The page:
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Encyclopedia > Hacienda

Hacienda is a Spanish word describing a vast ranch, common in the Pampa. A Ranch is an area of land, including buildings and structures, given primarily to the grazing of livestock on rangeland. ... This article is about the lowland plains in South America. ...

The grand rural estates of the Pampa, dedicated to cattle (Central Argentina, Uruguay, southern-most Brazil) were called Estancia, though. The spanish term Estancia indicating a stationary form of lifestock operation, as opposed to the predesessing archaic, nomadic way of catching the cattle which roamed free in the plains.

Uruguay, Departamento Florida, traditionel Estancia
Uruguay, Departamento Florida, traditionel Estancia

The hacienda system of Argentina, parts of Brazil, Mexico and New Granada was a system of large land-holdings that were an end in themselves as the marks of status, which produced little for export beyond the hacienda itself, which aimed for self-sufficiency in everything but luxuries meant for display, which were destined for the handful of people in the circle of the patrón. Image File history File links Estanciauruguay. ... Image File history File links Estanciauruguay. ... New Granada was the name given to a group of colonial provinces in northern South America, corresponding mainly to modern Colombia. ...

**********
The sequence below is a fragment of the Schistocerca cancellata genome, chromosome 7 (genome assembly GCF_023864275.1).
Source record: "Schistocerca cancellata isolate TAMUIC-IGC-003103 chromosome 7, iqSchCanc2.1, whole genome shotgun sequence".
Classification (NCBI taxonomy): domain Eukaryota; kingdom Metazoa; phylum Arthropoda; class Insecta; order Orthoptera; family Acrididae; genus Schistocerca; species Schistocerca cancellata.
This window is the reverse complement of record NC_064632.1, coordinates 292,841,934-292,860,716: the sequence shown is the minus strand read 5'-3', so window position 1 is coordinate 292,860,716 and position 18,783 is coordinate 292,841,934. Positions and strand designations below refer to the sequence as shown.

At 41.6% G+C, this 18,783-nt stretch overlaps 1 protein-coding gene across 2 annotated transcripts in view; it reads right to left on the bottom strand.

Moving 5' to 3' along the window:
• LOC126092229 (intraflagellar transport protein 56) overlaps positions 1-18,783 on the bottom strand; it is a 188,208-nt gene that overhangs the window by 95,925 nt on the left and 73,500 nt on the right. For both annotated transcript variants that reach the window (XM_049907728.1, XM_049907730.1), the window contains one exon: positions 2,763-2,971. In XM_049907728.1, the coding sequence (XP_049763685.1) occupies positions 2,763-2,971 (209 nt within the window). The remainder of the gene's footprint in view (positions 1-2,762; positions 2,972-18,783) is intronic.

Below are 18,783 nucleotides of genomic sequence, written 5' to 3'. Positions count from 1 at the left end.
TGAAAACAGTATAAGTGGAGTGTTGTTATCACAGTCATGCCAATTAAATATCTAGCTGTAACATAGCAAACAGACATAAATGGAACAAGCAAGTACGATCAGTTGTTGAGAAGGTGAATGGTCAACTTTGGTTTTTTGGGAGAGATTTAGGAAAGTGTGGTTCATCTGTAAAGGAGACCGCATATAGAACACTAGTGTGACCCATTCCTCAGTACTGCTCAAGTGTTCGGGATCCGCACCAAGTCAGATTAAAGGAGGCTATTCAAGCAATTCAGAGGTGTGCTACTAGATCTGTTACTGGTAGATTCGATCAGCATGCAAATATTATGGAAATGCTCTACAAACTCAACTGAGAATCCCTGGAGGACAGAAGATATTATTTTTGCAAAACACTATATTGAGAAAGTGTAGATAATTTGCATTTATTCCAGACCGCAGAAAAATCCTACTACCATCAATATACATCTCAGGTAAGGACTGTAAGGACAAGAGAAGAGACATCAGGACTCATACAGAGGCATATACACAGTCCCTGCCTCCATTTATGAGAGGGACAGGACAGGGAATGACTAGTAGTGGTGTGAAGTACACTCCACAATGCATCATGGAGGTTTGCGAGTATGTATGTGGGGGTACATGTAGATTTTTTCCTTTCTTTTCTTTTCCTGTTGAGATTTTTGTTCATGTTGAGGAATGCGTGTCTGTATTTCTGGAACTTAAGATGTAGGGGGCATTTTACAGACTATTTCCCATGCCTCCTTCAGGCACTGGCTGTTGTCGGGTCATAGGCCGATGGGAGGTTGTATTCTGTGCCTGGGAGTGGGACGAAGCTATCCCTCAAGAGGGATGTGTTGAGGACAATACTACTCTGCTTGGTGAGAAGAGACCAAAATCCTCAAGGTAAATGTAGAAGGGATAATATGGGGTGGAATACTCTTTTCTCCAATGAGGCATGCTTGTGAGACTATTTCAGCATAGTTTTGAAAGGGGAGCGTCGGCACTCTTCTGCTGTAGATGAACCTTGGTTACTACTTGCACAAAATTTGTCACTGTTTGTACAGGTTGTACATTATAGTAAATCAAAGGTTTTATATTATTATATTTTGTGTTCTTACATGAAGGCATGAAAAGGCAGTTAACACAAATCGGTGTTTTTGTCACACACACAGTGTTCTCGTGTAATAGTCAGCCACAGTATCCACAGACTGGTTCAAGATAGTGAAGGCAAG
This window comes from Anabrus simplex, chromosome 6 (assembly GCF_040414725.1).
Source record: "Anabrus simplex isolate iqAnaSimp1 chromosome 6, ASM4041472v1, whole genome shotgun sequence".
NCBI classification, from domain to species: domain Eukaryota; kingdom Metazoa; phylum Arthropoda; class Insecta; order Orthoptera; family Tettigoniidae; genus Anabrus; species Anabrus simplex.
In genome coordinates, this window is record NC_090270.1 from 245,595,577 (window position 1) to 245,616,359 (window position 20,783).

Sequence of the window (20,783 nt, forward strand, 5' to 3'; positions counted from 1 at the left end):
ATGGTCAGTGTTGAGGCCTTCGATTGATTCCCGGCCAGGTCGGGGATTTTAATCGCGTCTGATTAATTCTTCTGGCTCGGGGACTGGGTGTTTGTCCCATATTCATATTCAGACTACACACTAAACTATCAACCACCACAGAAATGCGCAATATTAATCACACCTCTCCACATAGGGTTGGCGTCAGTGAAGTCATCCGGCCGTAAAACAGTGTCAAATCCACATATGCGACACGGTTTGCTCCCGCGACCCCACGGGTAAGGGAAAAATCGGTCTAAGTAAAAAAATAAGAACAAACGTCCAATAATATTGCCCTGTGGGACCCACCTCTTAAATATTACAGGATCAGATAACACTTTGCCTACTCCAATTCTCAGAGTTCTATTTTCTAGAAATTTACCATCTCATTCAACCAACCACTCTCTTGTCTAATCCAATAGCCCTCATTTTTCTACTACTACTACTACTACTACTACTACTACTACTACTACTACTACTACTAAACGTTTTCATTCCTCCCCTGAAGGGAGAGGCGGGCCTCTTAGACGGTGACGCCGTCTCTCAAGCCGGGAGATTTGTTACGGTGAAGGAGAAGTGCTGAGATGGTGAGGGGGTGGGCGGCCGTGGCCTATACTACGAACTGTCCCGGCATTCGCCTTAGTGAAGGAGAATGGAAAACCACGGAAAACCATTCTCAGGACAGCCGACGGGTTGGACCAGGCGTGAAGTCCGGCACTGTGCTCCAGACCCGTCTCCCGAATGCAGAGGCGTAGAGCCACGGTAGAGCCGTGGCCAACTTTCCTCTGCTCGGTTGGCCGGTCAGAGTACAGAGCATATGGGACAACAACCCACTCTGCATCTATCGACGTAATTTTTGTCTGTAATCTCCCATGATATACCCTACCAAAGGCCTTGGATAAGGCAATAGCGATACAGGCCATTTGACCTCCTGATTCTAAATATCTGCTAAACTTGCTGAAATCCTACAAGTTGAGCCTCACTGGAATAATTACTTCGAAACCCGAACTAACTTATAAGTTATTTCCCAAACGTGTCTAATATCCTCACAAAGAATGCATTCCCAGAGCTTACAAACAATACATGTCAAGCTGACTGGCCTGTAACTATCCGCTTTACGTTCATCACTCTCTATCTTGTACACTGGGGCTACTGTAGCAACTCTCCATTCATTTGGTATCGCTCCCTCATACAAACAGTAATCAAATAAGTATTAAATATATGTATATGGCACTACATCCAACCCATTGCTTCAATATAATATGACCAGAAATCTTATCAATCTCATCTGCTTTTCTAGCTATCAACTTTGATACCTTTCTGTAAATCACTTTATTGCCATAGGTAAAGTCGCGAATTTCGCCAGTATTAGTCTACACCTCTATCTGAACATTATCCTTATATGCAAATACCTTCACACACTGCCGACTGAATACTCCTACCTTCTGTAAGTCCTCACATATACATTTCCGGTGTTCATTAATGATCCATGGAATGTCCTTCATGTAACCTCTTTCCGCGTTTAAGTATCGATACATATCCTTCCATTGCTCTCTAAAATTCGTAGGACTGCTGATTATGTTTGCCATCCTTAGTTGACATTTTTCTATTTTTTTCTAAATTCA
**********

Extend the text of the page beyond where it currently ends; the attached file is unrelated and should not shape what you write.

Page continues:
Haciendas originated in land grants, mostly made to minor nobles, as the grandees of Spain were not motivated to leave, and the bourgeoisie had little access to royal dispensation. In Mexico, the hacienda system can be considered to have its origin in 1529, when the Spanish crown granted to Hernán Cortés, the title of Marquis of the Valley of Oaxaca, which entailed a tract of land that included all of the present state of Morelos. Significantly, the grant included all the Indians then living on the land, and power of life and death over every soul on his domains. There was no court of appeals governing a hacienda. The unusually large and profitable Jesuit hacienda Santa Lucia near Mexico, established in 1576 and lasting to the expulsion in 1767, has been reconstructed by Herman W. Konrad (1980), from archival sources, revealing the nature and operation of the hacienda system in Mexico, its slaves, its systems of land tenure, the workings of its isolated, complete, interdependent society. A land grant is a gift of land made by the government for projects such as roads, railroads, or especially academic institutions. ... Spanish nobles are classified either as Grandees (also called Peers) or as Titled Nobles. ... Hernán Cortés Hernán(do) Cortés, marqués del Valle de Oaxaca (1485–December 2, 1547) was the conquistador who conquered Mexico for Spain. ... Marquis has many different meanings: Don Marquis was a writer, poet, and journalist. ... Morelos is one of the constituent states of Mexico. ... It has been suggested that Chattel slavery be merged into this article or section. ... Land tenure is the name given, particularly in common law systems, to the legal regime in which land is owned by an individual, who is said to hold the land. ...